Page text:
Peoplerise participated in an encounter last Saturday, May 19th. “The Teal Paradigm and U Theory: towards a new ecosystem of living organizations” was one of the events hosted by the Complexity Fest. Flavio Fabiani, a co-creation designer at Peoplerise was there with Francesco Mondora, co-founder and co-CEO of the Mondora Benefit Corporation, and Aurelio Ricciolo, software engineer of the Italian Department of the Social Threefolding Institute of Berlin.
Flavio emphasizes the fact that “…being part of events like these hosted by the Complexity Fest are very important to us because they offer people attending a chance to go through an experience – albeit brief – that we like to think could be life-altering. We want to contribute to an awakening of an ecosystemic view of the world of organizations. Only a direct experience can make this possible and we believe it to be an essential part of the learning process”.
This is also the belief of Francisco Varela, one of the founding fathers of neuro-cognitive science, and of Goethe as well – who was convinced that transformation can only take place after exposure to a phenomenon.
Flavio continues by stating: “The issues we touched upon in Parma last Saturday are related to the possibility of carrying out a developmental programme on an individual and a group basis. It’s also what we do every day with our clients. In fact, this approach makes it possible for those who seek to transform their organization (in terms of leadership, work processes, approaches to the market and culture) to embark on an intense journey. The people who participate in our programmes raise their awareness of the inner condition that is the source of our attention and intention and, consequently, of individual and collective actions.”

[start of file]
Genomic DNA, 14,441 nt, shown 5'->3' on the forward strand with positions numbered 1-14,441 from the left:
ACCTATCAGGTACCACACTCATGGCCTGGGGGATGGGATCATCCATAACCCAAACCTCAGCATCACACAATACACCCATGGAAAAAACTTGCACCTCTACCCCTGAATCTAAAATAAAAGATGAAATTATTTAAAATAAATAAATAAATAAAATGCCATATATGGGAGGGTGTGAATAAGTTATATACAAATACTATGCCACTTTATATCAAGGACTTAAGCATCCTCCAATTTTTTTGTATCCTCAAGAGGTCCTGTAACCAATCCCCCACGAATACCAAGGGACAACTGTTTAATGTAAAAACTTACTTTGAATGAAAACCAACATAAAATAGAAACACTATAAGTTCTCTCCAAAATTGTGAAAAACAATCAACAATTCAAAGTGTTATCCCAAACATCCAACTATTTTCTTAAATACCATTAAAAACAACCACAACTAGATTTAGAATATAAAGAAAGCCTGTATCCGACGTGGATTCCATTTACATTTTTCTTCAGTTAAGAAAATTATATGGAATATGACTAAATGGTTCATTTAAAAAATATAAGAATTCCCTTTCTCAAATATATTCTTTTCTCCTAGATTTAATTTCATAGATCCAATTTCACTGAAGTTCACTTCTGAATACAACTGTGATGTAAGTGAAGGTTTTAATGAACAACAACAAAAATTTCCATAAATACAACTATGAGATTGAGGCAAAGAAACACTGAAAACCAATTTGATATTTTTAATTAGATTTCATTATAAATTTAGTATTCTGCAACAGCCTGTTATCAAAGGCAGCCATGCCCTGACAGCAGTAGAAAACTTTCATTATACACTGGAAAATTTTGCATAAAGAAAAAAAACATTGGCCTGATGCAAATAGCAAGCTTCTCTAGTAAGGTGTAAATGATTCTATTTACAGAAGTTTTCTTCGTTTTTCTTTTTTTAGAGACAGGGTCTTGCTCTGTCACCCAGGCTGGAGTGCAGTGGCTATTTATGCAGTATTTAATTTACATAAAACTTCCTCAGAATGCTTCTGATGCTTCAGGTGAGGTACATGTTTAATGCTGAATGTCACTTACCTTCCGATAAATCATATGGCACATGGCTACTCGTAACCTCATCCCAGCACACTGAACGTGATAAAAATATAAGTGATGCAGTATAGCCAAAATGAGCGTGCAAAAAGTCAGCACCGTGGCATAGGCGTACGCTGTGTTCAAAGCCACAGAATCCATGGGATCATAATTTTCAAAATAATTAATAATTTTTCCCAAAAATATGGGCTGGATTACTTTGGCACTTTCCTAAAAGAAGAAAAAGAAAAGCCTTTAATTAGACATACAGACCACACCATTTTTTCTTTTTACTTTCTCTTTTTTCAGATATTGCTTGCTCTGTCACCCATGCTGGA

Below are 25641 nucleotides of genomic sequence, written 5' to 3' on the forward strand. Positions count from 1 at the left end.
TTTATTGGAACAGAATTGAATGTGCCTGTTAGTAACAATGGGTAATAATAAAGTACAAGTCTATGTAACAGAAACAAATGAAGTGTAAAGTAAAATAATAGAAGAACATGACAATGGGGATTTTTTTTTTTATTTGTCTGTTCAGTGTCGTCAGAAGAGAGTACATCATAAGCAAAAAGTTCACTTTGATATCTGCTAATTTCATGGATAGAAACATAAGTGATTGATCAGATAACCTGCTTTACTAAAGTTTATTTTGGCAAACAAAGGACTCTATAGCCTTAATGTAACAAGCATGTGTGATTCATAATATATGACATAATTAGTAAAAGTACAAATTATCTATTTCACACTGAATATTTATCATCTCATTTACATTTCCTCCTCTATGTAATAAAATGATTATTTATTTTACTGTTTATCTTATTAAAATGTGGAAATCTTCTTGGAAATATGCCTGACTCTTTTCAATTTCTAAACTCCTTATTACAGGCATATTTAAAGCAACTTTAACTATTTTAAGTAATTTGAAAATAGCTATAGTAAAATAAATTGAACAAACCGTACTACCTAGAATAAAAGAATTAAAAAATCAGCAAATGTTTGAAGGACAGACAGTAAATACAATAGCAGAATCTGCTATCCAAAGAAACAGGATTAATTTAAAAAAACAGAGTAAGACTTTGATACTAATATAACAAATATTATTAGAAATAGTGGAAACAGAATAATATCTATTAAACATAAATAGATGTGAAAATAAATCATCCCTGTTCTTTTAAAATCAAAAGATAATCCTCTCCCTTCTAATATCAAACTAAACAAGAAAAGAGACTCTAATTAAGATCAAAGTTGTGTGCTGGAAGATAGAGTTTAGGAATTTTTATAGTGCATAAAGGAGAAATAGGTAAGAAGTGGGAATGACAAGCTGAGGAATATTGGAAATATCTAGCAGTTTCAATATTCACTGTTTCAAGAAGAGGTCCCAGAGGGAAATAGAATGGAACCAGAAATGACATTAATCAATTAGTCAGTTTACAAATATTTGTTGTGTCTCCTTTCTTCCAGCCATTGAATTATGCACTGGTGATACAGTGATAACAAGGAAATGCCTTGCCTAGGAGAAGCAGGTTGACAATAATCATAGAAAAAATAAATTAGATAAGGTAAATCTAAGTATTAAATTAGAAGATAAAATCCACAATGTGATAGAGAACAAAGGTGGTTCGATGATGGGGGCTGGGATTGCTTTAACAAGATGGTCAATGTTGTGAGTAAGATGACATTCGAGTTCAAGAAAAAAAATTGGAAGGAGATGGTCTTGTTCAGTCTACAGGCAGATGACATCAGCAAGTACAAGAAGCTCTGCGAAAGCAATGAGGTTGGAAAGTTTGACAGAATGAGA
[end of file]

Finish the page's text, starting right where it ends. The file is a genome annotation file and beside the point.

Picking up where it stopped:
In fact, Theory U is the method developed by Otto Scharmer which departs from individual awareness and continues towards the destination of social change while the Teal Paradigm teaches how companies of any size can adopt self-organization and the cultivation of fulfilment on the job to transform their model of a hierarchal pyramid into one of distributed leadership.
Flavio concludes by saying that “…these topics are closely related to the issue of complexity since a profound journey into personal development is never linear and organizations are not machines. They resemble living beings more than anything else. Therefore, within organizations, there is no sense in applying the principle of causality. Leadership, innovative processes and the involvement of the people or the culture of a company cannot be planned in terms of actions to carry out in order to attain certain results. And this ties in closely with one of the stages of the Theory U programme called co-sensing”. It’s like saying “…what I’m doing here is going to change and I’m going to change along with it thanks to this interaction, thanks to this contact”. The transformation of both is inevitable but it cannot be predicted based on the direct and linear cause-effect ratio. That’s why the transformation will be ‘complex’!